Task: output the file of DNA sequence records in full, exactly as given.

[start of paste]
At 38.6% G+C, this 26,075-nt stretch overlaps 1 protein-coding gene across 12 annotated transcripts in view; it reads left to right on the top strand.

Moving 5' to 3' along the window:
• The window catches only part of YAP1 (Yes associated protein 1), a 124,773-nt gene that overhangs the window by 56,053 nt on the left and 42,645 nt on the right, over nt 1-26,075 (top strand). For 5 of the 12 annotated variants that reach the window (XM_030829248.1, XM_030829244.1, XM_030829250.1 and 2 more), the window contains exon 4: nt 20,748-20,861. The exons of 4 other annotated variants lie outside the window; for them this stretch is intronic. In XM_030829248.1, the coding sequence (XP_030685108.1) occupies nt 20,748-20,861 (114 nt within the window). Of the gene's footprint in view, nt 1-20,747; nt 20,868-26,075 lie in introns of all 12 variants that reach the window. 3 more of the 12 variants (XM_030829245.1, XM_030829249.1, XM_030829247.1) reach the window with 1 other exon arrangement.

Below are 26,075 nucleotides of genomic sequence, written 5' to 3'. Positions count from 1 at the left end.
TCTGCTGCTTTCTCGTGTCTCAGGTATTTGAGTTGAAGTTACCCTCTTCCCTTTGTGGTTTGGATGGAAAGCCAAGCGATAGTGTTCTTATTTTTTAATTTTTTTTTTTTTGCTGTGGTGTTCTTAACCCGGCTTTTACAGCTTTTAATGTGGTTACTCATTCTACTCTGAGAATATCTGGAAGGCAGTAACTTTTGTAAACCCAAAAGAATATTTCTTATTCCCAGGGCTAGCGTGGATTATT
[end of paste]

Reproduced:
At 38.6% G+C, this 26,075-nt stretch overlaps 1 protein-coding gene across 12 annotated transcripts in view; it reads left to right on the top strand.

Moving 5' to 3' along the window:
• The window catches only part of YAP1 (Yes associated protein 1), a 124,773-nt gene that overhangs the window by 56,053 nt on the left and 42,645 nt on the right, over nt 1-26,075 (top strand). For 5 of the 12 annotated variants that reach the window (XM_030829248.1, XM_030829244.1, XM_030829250.1 and 2 more), the window contains exon 4: nt 20,748-20,861. The exons of 4 other annotated variants lie outside the window; for them this stretch is intronic. In XM_030829248.1, the coding sequence (XP_030685108.1) occupies nt 20,748-20,861 (114 nt within the window). Of the gene's footprint in view, nt 1-20,747; nt 20,868-26,075 lie in introns of all 12 variants that reach the window. 3 more of the 12 variants (XM_030829245.1, XM_030829249.1, XM_030829247.1) reach the window with 1 other exon arrangement.

Below are 26,075 nucleotides of genomic sequence, written 5' to 3'. Positions count from 1 at the left end.
TCTGCTGCTTTCTCGTGTCTCAGGTATTTGAGTTGAAGTTACCCTCTTCCCTTTGTGGTTTGGATGGAAAGCCAAGCGATAGTGTTCTTATTTTTTAATTTTTTTTTTTTTGCTGTGGTGTTCTTAACCCGGCTTTTACAGCTTTTAATGTGGTTACTCATTCTACTCTGAGAATATCTGGAAGGCAGTAACTTTTGTAAACCCAAAAGAATATTTCTTATTCCCAGGGCTAGCGTGGATTATT